Life Without Boredom is Boring

Life Without Boredom is Boring

By Molly Melnick

March, 18 2024

With instant access to entertainment, boredom is becoming obsolete – and so are new ideas. 

You’re at a stoplight for more than 20 seconds. You’re at lunch with a friend and they get up to order something. You’re on a bus, a train, a plane, an Uber. You’re in between classes. You’re on the toilet. 

You’re on your phone. 

Everyone can agree to some degree that smartphones are the biggest blessing and curse of our generation, and we probably spend too much time on social media or reading work emails. Yet the first thing people reach for the second they feel boredom coming on is their phones. This might just be why society today is facing a nosedive in creative thinking, coined the “creativity crisis.”

Boredom is perhaps the most powerful emotion for fueling creativity. As author Neil Gaiman said, “Ideas come from daydreaming. They come from drifting.” Some of America’s greatest authors, such as Maya Angelou, George Orwell, and Henry David Thoreau famously isolated themselves in boring spaces simply to drive themselves to invention. 

Without boredom, there is no need for invention. There is no need for creativity. There is no need for drifting. 

Without boredom, there are no new ideas. 

With all the nuances of smartphones, the idea of being bored is nearly obsolete. The second under-stimulation hits, it can be remedied with the tap of a screen.

America’s culture of extreme productivity doesn’t help this issue. For many, the commute on the metro can be a time to catch up on emails, respond to texts, or read the daily news. Having these moments of boredom make people feel as though they should be immediately productive with their time. And yes, these are important tasks. But there is no way to turn it off. 

Gone are the days of staring out of a moving car window and letting the mind run free. Gone are the days of hearing little kids create a game to pass the hours. Gone are the days of picking up a paper and pen simply because there was nothing else to do.

Instead, we are fed a constant stream of entertainment – and it is suffocating us.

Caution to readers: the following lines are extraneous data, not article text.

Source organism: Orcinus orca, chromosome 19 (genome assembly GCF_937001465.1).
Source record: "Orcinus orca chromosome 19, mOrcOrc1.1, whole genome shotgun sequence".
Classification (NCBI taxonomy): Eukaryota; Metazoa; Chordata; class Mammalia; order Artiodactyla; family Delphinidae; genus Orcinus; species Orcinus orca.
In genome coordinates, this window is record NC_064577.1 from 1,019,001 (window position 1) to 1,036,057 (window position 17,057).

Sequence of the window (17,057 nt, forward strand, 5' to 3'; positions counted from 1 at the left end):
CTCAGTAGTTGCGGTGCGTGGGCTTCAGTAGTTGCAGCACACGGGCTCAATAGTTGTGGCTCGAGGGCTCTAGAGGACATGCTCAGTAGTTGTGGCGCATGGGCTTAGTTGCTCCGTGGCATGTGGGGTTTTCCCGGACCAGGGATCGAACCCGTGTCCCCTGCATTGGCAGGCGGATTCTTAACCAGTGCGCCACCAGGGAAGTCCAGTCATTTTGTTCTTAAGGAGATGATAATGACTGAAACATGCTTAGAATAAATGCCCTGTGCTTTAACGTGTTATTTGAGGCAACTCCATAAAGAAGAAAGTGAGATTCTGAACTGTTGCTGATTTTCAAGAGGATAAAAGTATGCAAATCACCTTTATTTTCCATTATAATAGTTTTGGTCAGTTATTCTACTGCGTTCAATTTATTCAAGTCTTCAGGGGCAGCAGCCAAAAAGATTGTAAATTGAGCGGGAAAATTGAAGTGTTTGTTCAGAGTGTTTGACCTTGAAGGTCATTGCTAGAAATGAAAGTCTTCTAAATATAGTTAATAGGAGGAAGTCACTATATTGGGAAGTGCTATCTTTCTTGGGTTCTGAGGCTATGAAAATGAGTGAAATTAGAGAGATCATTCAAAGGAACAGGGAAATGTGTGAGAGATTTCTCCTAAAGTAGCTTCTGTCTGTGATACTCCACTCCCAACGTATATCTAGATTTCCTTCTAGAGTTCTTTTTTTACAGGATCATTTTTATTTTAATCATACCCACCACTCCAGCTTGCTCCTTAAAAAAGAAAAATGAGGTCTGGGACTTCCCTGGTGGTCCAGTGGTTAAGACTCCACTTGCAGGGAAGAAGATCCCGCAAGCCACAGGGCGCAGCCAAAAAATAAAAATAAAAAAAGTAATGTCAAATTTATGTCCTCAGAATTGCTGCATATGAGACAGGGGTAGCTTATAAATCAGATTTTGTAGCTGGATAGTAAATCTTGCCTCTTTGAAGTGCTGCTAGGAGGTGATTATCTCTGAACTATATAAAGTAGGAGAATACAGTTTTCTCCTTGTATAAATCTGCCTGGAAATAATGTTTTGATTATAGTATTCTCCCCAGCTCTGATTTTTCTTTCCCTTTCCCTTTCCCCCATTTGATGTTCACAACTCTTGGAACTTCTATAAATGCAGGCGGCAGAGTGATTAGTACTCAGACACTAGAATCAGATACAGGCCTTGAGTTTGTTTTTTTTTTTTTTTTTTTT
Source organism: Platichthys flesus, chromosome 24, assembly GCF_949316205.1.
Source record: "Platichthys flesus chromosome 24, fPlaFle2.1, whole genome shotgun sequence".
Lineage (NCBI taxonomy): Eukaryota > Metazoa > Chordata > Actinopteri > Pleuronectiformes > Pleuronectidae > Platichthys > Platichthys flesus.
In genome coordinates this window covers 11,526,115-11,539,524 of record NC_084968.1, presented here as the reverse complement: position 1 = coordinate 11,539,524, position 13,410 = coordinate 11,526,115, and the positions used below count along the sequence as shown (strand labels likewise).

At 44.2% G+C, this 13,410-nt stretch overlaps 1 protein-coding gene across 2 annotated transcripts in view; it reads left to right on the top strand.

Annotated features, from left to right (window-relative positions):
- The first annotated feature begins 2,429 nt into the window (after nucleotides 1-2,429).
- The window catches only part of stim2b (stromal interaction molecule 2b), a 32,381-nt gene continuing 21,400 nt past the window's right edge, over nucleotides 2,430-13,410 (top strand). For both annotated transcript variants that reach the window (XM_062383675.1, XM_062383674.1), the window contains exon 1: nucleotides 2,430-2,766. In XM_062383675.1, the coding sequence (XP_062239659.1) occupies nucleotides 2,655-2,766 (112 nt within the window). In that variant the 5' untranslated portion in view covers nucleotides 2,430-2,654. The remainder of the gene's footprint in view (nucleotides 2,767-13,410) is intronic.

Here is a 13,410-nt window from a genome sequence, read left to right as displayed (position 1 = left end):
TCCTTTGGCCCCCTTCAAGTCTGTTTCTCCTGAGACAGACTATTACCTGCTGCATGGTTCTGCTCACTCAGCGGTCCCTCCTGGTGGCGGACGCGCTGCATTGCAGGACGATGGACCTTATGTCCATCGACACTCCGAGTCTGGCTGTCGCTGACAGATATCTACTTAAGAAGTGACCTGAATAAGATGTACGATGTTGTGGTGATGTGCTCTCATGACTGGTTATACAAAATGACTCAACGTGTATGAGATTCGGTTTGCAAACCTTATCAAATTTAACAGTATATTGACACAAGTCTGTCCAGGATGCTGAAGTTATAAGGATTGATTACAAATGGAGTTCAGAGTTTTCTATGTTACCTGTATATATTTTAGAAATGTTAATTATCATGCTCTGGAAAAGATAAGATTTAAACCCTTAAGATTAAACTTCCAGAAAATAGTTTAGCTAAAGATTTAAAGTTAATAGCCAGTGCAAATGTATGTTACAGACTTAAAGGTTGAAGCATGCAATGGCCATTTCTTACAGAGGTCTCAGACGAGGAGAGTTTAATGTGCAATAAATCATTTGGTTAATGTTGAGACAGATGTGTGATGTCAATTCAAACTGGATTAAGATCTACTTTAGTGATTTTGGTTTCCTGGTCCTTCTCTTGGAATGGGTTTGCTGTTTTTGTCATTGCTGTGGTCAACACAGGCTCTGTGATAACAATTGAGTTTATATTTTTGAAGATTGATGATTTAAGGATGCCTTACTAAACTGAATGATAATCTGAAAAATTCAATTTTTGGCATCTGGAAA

On an even larger scale, the lack of new ideas creates a monotony in life outside of our own personal creativity. British architect Thomas Heatherwick has pointed out the drab efficiency of modern architecture today, calling it an “epidemic of boringness.” Fashion writer Kleigh Balugaon points out how fashion has been largely unchanged for the last 20 years, mostly just regurgitating pieces from 90s and 2000s trends. New York Times author Ross Douthat wrote an entire book discussing how boring American society is today, with fewer businesses being opened, fewer lifestyle changes being made, and a decline in decadence across society in general. 

This brings the point full circle: life without boredom is actually more boring

If there’s one thing people can agree on about the 2020 pandemic, it’s that the surplus of free time gave us the biggest boost in creativity and imagination that we’ve seen in a long time. In 2024, it is important to remember that sentiment and build off it. It is okay to not be productive. It is okay to let the mind drift. It is okay to zone out. It is okay to sit in silence. These moments of boredom can lead to moments of genius.

So, take the advice of some of history’s greatest thinkers. Be bored. Choose it. Enforce it. Let the mind wander – and great things will come. 

Molly Melnick is a senior majoring in professional and public writing. When she’s not reading or writing, you can find her daydreaming out a window as a result of her self-imposed boredom.